TAMPA, Fla. – Iowa is 600 ticket sales away from selling out its allotment to the Outback Bowl and ticket sales for the game are nearing the 50,000 mark.
The Hawkeyes have bought 10,900 tickets of their 11,500 allotment, said Pam Finke, Iowa’s director of ticket operations, on Thursday. Sales have dwindled over the last week. Iowa has sold about 700 tickets over the last nine days, according to Finke’s figure.
LSU, allotted 12,000 tickets, had sold about 6,000 as of Dec. 17. Brian Broussard, LSU’s director of ticket operations, did not return a message Thursday.
The Outback Bowl separately sells tickets. Mike Schulze, the bowl’s director of communications, said the ticket sales are in the “high 40s” and that he expects the number to reach 50,000 soon.
Raymond James Stadium has a capacity of 65,857.
LSU fans can order from the school’s allotment by visiting lsutix.net or calling the ticket office at (800) 960-8587 or (225) 578-2184 between 8 a.m. and 5 p.m.
LSU is responsible for any unsold tickets, a normal bowl practice.
LSU last year sold 10,500 of its allotted 16,000 Chick-fil-A Bowl tickets. A Southeastern Conference insurance policy reimbursed LSU for the cost of about 4,000 tickets, but the school still had to pay for $176,300 in unsold tickets.
Handing it off
LSU’s receivers aren’t alone in adjusting to true freshman quarterback Anthony Jennings.
Don’t leave out Jeremy Hill and the running backs.
While LSU’s receivers are acclimating to Jennings’ new passing style, the tailbacks are adjusting to a different kind of handoff. The biggest thing: the height differential between the 6-foot-5 Zach Mettenberger, out with a knee injury, and the 6-2 Jennings.
“It’s different,” said Hill. “Every quarterback does it differently, especially at different heights. They hand it to you at different levels.”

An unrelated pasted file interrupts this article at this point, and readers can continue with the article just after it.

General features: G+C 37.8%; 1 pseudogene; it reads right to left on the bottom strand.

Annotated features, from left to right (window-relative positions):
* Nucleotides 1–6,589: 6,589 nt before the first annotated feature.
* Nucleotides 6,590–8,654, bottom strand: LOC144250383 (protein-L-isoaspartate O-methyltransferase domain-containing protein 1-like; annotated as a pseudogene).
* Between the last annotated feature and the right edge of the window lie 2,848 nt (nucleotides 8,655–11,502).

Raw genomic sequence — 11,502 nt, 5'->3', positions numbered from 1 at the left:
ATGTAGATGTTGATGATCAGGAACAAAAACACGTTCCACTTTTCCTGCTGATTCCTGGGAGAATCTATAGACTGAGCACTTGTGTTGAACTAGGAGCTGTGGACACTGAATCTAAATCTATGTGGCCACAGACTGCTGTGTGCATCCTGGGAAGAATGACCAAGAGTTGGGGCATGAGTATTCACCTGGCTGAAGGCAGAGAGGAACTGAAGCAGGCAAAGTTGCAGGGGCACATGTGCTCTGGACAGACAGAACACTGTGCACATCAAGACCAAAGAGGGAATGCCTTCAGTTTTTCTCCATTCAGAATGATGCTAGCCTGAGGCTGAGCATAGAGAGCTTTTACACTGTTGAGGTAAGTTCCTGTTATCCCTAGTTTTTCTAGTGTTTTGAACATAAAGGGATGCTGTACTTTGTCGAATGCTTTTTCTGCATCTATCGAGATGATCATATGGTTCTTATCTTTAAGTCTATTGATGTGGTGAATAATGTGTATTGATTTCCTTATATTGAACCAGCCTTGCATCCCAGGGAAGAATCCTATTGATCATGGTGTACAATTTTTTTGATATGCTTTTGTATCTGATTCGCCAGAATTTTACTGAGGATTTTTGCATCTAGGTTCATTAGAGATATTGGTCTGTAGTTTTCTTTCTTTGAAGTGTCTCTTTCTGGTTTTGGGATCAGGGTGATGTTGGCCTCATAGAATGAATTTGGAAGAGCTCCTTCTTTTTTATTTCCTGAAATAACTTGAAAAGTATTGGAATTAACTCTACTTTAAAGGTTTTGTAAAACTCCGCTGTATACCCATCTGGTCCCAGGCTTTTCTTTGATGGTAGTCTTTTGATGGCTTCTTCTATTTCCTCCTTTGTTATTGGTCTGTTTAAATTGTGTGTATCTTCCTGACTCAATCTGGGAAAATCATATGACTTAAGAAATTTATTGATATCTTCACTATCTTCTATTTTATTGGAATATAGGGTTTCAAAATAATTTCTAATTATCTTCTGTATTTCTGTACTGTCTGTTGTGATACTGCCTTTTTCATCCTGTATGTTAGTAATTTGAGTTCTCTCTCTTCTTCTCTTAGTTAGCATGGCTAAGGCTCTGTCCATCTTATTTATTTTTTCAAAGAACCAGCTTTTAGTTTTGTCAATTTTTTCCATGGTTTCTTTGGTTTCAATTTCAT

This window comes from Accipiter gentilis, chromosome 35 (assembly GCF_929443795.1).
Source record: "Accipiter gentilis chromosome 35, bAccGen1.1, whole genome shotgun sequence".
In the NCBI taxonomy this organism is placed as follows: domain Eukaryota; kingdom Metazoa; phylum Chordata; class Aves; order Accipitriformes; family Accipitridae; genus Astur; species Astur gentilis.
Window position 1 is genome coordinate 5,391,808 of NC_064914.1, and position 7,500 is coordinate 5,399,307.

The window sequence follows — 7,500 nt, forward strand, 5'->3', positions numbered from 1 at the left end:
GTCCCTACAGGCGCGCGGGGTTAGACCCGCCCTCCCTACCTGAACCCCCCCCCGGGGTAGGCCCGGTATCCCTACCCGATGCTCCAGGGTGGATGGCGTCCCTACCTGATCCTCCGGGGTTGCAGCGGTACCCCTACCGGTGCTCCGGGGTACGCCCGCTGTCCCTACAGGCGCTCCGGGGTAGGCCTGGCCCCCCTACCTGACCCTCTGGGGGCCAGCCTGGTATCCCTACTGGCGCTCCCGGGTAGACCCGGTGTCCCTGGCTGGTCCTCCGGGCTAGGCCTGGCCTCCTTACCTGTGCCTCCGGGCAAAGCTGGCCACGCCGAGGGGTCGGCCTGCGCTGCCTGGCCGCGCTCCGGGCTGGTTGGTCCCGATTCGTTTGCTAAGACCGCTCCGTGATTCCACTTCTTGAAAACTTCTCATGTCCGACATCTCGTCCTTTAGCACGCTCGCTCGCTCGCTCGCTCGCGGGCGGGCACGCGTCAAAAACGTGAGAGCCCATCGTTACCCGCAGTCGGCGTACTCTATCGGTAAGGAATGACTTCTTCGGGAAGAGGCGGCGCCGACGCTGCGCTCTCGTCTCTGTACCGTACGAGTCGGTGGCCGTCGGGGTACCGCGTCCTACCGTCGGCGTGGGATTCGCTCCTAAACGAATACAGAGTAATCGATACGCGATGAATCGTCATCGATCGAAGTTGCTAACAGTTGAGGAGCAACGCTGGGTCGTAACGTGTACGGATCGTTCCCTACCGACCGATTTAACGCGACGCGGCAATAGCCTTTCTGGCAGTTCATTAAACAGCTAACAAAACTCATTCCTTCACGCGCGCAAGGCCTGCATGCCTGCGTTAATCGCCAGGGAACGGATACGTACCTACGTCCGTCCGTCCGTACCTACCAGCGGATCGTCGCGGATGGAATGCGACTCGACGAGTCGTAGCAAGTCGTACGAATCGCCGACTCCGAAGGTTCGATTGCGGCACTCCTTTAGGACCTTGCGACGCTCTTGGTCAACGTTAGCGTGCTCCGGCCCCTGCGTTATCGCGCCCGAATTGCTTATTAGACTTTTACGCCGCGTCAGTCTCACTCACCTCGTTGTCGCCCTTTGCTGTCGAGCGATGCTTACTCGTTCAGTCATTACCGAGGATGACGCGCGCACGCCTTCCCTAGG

LSU’s receivers said last week that they’re adjusting to Jennings’ passes, which are not thrown as hard or accurate as Mettenberger’s.
For a 10th time in 11 postseason appearances under coach Kirk Ferentz, Iowa is an underdog.
LSU is a seven-to-eight point favorite over the Hawkeyes as of Thursday.
That shouldn’t faze Ferentz and his players.
Iowa has won six of 10 bowls under Ferentz, five of the six as underdogs.
“We always play with that chip on our shoulder,” Iowa lineman Brett Van Sloten said according to hawkcentral.com. “Coach always says the most hungry team will win.”
LSU will be the home team and will wear white jerseys against Iowa, Schulze said. The bowl alternates home and away between the two conference tie-ins. The Big Ten was home last year. … Former Buccaneers coach John Gruden watched Iowa’s practice Thursday. Gruden is part of the Monday Night Football broadcast team that will call the Outback Bowl. That team includes play-by-play man Mike Tirico and sideline reporter Lisa Salters.